Yext‘s shares jumped nearly 22% in the company’s initial day of trading, with the price rising as high as $14.25 per share before settling to $13.41 at close. That left the company significantly above its $11 open and the original $8-$10 range it had set.
The strong opening was a hopeful message from Wall Street for the local marketing industry, which has been looking to Yext’s IPO as a bellwether amid a potential industry-wide consolidation.
“The local origins of this company amplified out to the worldwide opportunity speaks to the power of mobile and consumer expectations about data and services,” said Gasbuddy CEO Walt Doyle. “Accuracy is paramount and the value of that was seen today as Yext rang the bell in one of the most successful IPOs of the year.”
The company, whose main product is a listings management solution for brands and small businesses, was founded in 2006. In its updated S1 last month, Yext reported $124 million in revenue in the 12 months leading up to January 31, 2017, which represented a 38% increase over the prior year. The company reported a loss of $43.2 million in that period. Yext raised $115.5 million in the offering.
Revolution Ventures managing partner Tige Savage said the successful IPO portended well for the prospects of local marketing companies.
“Yext has not been profitable and has a relatively small market capitalization, usually strikes against a strong IPO and subsequent stock performance, yet the pricing was stronger than expected,” said Savage. “Strong post-IPO performance of Yext’s stock could signal both IPO investors’ willingness to forego proven profitability as a condition of a successful listing (opening the market to smaller, younger tech companies) and to overcome skittishness around SMB-driven businesses related to the traditional concerns of small customer revenues and high churn (opening the market to local marketing companies).”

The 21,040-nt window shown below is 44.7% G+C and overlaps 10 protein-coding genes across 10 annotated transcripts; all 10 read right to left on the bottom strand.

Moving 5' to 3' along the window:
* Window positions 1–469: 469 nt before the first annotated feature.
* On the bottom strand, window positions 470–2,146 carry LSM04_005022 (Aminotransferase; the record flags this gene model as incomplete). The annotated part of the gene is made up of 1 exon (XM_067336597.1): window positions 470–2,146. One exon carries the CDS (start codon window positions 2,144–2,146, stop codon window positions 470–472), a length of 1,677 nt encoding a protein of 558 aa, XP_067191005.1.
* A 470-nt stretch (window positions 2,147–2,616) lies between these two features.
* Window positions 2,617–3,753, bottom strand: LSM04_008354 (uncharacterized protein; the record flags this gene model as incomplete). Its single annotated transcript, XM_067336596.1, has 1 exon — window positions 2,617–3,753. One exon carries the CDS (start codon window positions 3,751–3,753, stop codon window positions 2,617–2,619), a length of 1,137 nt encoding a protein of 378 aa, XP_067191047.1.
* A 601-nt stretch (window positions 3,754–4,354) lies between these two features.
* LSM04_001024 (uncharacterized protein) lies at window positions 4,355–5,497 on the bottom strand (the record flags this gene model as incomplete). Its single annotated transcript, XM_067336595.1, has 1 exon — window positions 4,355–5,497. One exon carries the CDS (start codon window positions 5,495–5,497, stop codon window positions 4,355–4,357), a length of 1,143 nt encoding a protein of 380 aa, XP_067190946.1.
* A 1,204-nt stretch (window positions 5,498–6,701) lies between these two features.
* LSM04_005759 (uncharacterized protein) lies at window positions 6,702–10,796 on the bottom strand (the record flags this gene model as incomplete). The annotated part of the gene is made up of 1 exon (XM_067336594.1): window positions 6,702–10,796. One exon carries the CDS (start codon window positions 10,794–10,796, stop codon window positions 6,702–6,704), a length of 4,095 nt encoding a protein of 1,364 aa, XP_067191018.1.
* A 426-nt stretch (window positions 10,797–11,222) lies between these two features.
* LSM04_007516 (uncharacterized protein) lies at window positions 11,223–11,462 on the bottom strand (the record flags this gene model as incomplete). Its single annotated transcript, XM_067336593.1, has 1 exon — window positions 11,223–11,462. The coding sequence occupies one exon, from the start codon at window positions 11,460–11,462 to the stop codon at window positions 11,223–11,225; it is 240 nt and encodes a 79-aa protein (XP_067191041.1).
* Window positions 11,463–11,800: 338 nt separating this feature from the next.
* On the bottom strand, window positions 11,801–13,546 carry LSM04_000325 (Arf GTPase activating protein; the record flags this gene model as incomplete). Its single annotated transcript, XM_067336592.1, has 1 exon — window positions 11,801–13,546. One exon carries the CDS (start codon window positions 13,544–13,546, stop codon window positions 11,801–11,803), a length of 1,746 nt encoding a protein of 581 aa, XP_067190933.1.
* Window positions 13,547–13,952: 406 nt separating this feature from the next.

Meanwhile, top executives at other local companies also expressed enthusiasm today about the IPO’s positive reception.
“When the first human achieved a four-minute mile, many more followed shortly thereafter,” said Empyr CEO Jon Carder. “Having a local company pass the $1 billion mark gives that extra bit of confidence to investors and entrepreneurs alike, that it is achievable. It also sets realistic expectations that this took over $100 million in funding and took 11 years.”
Tom Kenney, president and CEO of Verve, agreed: “For companies like Verve, building out the mobile ecosystem that is taking over advertising and marketing requires scale, and successful mobile IPOs like Yext — and Snapchat, and hopefully more in the near future — provide greater leverage and even more optionality to achieve that scale. This kind of growth is crucial, and it’s beneficial for everyone.”
Local SEO Guide‘s Andrew Shotland (who, full disclosure, counts Yext as a client) thought the strong opening was likely driven both by investor excitement about the company as well as excitement about tech IPOs: “The promise of Yext’s model, and tech in general, is the ability to serve a virtually limitless set of customers at zero marginal cost. Yext marries this dynamic with the huge potential of the local digital market.”
Shotland noted that Yext is still in the early stages of its business plan, and that the company had yet to prove that it can scale while managing costs while continuing to innovate.
Yext had previously raised $117.8 million in seven rounds from investors including Grape Arbor VC, CrunchFund, Insight Venture Partners, Institutional Venture Partners, SV Angel, Sutter Hill Ventures, WGI Group as well as some individual investors. The company was advised by Morgan Stanley, J.P. Morgan and RBC Capital Markets for the offering, while Pacific Crest Securities and Piper Jaffray acted as co-managers.
David Hirschman is a co-founder of Street Fight.